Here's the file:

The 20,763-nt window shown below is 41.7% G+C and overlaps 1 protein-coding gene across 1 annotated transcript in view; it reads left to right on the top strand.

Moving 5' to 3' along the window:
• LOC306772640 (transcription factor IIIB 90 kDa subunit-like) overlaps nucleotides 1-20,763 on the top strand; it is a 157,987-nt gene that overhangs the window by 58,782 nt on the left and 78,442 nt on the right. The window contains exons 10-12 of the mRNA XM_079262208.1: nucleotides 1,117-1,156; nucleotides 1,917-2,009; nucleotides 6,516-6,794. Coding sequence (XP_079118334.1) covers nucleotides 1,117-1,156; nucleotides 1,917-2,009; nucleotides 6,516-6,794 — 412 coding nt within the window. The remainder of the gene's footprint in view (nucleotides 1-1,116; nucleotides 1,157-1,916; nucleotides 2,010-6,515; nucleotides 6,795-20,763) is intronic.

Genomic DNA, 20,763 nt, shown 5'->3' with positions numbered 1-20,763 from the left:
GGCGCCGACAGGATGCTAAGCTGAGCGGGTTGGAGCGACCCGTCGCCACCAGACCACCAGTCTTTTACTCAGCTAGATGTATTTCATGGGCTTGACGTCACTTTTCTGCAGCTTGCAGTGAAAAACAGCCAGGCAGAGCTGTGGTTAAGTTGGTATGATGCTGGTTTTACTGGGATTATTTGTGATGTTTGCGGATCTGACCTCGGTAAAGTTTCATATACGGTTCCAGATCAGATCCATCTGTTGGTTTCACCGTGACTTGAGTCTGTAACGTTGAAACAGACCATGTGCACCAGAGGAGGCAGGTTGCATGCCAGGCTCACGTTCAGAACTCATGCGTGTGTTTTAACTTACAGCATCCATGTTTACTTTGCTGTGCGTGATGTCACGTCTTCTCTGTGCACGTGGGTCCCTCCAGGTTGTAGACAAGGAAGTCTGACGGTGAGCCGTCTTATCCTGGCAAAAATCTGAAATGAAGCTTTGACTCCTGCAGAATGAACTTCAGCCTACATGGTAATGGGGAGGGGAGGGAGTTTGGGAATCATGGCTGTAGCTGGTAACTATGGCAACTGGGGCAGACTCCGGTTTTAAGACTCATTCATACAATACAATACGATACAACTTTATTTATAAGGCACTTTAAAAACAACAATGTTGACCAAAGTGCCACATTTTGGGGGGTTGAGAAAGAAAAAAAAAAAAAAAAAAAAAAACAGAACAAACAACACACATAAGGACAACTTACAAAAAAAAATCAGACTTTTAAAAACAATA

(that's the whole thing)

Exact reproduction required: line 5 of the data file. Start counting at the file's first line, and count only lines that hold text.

GGCGCCGACAGGATGCTAAGCTGAGCGGGTTGGAGCGACCCGTCGCCACCAGACCACCAGTCTTTTACTCAGCTAGATGTATTTCATGGGCTTGACGTCACTTTTCTGCAGCTTGCAGTGAAAAACAGCCAGGCAGAGCTGTGGTTAAGTTGGTATGATGCTGGTTTTACTGGGATTATTTGTGATGTTTGCGGATCTGACCTCGGTAAAGTTTCATATACGGTTCCAGATCAGATCCATCTGTTGGTTTCACCGTGACTTGAGTCTGTAACGTTGAAACAGACCATGTGCACCAGAGGAGGCAGGTTGCATGCCAGGCTCACGTTCAGAACTCATGCGTGTGTTTTAACTTACAGCATCCATGTTTACTTTGCTGTGCGTGATGTCACGTCTTCTCTGTGCACGTGGGTCCCTCCAGGTTGTAGACAAGGAAGTCTGACGGTGAGCCGTCTTATCCTGGCAAAAATCTGAAATGAAGCTTTGACTCCTGCAGAATGAACTTCAGCCTACATGGTAATGGGGAGGGGAGGGAGTTTGGGAATCATGGCTGTAGCTGGTAACTATGGCAACTGGGGCAGACTCCGGTTTTAAGACTCATTCATACAATACAATACGATACAACTTTATTTATAAGGCACTTTAAAAACAACAATGTTGACCAAAGTGCCACATTTTGGGGGGTTGAGAAAGAAAAAAAAAAAAAAAAAAAAAAACAGAACAAACAACACACATAAGGACAACTTACAAAAAAAAATCAGACTTTTAAAAACAATA